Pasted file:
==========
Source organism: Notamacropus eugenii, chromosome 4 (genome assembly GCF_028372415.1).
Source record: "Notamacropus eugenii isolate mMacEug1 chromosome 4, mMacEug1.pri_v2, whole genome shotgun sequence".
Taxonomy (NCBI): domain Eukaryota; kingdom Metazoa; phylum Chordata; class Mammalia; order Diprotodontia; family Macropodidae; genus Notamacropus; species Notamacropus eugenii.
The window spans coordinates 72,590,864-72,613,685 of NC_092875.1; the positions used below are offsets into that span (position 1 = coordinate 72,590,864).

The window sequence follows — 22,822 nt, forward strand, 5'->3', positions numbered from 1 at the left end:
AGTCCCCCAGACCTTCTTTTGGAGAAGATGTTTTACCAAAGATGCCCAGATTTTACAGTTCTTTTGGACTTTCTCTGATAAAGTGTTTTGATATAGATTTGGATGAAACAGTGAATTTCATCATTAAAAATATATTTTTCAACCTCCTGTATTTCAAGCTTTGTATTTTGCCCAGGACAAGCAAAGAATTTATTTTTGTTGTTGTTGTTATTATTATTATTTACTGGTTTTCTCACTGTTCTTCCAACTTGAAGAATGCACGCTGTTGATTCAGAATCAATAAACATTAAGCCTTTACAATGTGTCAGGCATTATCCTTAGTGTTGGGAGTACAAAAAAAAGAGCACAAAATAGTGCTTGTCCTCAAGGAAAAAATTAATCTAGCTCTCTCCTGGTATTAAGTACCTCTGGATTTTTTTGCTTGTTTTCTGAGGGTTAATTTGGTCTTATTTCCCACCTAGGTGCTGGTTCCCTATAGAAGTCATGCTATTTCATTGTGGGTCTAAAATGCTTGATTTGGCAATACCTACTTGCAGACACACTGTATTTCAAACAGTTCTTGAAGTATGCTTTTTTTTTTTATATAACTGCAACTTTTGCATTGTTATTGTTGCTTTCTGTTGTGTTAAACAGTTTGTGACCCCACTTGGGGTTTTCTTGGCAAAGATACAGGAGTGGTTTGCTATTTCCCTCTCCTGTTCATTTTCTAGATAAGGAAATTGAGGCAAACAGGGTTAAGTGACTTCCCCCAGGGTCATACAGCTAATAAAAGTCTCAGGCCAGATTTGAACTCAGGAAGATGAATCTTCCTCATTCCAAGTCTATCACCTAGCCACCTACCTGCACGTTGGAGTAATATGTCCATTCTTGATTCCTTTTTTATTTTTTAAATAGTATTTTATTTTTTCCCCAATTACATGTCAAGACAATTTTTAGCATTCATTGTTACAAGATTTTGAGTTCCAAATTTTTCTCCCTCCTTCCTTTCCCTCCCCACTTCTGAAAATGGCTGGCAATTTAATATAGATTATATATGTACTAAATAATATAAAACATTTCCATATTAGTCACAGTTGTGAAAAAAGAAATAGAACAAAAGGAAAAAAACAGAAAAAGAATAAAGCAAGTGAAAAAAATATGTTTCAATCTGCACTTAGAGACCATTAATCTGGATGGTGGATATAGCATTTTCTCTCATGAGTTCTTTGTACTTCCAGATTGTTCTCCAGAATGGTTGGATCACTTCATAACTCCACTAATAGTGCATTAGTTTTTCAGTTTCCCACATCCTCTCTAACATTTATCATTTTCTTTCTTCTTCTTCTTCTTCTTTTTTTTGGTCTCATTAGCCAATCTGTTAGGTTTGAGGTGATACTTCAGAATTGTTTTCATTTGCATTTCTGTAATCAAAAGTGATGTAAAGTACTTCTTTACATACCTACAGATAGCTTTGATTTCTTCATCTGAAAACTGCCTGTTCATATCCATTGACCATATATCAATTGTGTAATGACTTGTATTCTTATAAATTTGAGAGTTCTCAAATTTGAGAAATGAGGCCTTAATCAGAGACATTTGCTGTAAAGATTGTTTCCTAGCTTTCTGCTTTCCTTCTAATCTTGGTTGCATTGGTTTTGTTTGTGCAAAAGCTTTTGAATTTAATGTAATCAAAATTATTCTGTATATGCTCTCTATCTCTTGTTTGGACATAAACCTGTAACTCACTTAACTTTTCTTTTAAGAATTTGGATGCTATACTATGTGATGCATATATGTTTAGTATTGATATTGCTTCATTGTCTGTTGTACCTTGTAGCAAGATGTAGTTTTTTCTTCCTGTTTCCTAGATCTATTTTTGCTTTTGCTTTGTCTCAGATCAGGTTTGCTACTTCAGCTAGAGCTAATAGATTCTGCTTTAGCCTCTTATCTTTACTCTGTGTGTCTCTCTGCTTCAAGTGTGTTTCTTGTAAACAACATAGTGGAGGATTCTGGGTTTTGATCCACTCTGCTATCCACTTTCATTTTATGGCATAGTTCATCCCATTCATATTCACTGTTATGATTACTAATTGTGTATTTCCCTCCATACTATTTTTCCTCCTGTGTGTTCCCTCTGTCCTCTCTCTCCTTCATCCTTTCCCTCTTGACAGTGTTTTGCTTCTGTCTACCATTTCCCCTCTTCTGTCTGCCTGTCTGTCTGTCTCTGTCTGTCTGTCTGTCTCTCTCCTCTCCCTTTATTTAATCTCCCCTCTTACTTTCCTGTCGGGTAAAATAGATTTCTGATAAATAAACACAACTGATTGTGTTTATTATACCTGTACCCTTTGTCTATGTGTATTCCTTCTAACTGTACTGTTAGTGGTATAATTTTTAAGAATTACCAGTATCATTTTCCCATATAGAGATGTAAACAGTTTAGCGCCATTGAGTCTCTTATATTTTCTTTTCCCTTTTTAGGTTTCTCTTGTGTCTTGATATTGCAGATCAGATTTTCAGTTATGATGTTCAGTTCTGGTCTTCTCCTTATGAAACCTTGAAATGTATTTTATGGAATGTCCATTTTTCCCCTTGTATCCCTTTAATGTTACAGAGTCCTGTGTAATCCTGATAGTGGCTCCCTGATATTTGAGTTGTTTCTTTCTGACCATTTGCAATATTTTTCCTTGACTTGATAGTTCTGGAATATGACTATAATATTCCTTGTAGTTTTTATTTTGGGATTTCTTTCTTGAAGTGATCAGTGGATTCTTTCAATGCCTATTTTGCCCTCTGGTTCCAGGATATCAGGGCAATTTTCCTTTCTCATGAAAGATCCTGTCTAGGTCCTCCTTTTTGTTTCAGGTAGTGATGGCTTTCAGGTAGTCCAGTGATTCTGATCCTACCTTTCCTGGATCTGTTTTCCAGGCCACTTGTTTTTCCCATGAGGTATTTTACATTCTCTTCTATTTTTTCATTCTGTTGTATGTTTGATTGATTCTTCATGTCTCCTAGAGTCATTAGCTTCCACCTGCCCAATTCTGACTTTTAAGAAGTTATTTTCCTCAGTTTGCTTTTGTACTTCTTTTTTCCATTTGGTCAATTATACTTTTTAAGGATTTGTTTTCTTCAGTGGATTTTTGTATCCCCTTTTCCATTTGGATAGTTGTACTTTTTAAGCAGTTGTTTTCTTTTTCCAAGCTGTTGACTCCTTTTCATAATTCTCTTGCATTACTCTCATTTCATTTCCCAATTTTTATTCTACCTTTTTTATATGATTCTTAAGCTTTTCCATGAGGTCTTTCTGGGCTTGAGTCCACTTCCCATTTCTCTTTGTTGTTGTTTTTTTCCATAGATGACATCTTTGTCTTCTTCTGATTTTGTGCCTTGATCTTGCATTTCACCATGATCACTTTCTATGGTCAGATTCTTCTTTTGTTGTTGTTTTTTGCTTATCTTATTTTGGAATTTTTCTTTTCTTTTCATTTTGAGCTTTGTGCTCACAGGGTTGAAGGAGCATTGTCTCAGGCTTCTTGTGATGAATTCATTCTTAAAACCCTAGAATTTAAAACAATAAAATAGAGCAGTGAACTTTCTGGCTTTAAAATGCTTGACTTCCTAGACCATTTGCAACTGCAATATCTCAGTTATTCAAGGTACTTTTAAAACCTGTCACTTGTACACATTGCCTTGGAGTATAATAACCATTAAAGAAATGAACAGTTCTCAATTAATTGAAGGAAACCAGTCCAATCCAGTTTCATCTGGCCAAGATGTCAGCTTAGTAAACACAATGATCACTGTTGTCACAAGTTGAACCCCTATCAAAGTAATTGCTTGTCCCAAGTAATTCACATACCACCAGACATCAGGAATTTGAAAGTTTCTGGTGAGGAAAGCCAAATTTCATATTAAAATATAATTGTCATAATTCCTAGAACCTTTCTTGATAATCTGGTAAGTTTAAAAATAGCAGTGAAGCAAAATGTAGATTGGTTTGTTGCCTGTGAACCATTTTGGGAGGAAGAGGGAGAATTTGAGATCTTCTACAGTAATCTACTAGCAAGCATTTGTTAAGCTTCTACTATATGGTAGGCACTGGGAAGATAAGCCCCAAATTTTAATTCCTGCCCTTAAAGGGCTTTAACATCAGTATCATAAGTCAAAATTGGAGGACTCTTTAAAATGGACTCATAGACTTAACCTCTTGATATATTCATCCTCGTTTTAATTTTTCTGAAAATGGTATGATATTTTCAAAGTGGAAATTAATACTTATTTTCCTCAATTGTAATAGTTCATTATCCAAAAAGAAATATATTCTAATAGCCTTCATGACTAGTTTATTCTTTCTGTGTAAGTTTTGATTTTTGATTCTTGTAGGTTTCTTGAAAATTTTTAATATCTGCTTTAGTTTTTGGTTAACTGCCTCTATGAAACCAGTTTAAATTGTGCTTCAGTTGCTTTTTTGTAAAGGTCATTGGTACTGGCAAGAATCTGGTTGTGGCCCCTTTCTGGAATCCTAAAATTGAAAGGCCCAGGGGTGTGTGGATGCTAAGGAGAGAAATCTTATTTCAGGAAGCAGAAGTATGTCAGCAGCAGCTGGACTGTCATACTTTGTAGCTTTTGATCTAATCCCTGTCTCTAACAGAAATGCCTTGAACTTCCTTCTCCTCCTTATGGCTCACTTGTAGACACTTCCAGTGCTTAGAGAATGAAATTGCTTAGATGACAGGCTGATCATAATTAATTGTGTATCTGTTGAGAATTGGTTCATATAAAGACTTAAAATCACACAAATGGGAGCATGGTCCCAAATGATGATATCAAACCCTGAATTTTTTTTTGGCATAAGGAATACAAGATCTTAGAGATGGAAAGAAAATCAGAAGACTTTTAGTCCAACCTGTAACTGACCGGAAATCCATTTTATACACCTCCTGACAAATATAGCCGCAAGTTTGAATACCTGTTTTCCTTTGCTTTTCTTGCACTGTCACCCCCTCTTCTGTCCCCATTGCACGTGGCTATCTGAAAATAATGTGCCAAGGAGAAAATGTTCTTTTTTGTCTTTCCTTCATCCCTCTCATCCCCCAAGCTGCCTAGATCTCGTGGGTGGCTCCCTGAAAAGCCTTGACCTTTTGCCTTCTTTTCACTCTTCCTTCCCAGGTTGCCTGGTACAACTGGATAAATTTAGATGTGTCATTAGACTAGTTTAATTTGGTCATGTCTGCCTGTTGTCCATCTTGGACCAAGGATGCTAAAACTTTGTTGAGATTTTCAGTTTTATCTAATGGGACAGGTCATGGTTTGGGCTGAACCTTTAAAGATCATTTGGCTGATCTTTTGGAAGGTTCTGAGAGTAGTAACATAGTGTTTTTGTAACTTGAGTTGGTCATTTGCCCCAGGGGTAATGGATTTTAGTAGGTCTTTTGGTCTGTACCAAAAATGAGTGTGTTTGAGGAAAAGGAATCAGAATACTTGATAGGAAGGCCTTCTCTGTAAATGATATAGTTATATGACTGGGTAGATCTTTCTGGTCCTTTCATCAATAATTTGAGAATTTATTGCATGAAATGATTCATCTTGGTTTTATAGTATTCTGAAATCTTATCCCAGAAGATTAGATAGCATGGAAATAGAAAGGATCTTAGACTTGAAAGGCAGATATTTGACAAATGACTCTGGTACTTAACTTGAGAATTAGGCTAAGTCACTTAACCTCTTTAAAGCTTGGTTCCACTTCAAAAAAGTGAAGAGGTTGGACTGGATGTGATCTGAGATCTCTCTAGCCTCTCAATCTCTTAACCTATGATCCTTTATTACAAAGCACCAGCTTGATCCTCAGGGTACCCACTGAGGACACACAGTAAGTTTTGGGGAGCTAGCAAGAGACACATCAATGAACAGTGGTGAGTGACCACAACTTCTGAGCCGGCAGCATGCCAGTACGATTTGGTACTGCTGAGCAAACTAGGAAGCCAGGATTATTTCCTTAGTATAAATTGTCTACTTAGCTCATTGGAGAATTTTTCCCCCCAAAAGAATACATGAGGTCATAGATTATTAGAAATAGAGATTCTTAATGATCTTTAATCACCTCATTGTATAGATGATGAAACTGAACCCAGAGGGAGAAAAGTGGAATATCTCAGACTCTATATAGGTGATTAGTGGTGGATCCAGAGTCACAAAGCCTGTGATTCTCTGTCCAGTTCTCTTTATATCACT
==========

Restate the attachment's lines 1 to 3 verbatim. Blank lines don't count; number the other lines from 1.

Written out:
Source organism: Notamacropus eugenii, chromosome 4 (genome assembly GCF_028372415.1).
Source record: "Notamacropus eugenii isolate mMacEug1 chromosome 4, mMacEug1.pri_v2, whole genome shotgun sequence".
Taxonomy (NCBI): domain Eukaryota; kingdom Metazoa; phylum Chordata; class Mammalia; order Diprotodontia; family Macropodidae; genus Notamacropus; species Notamacropus eugenii.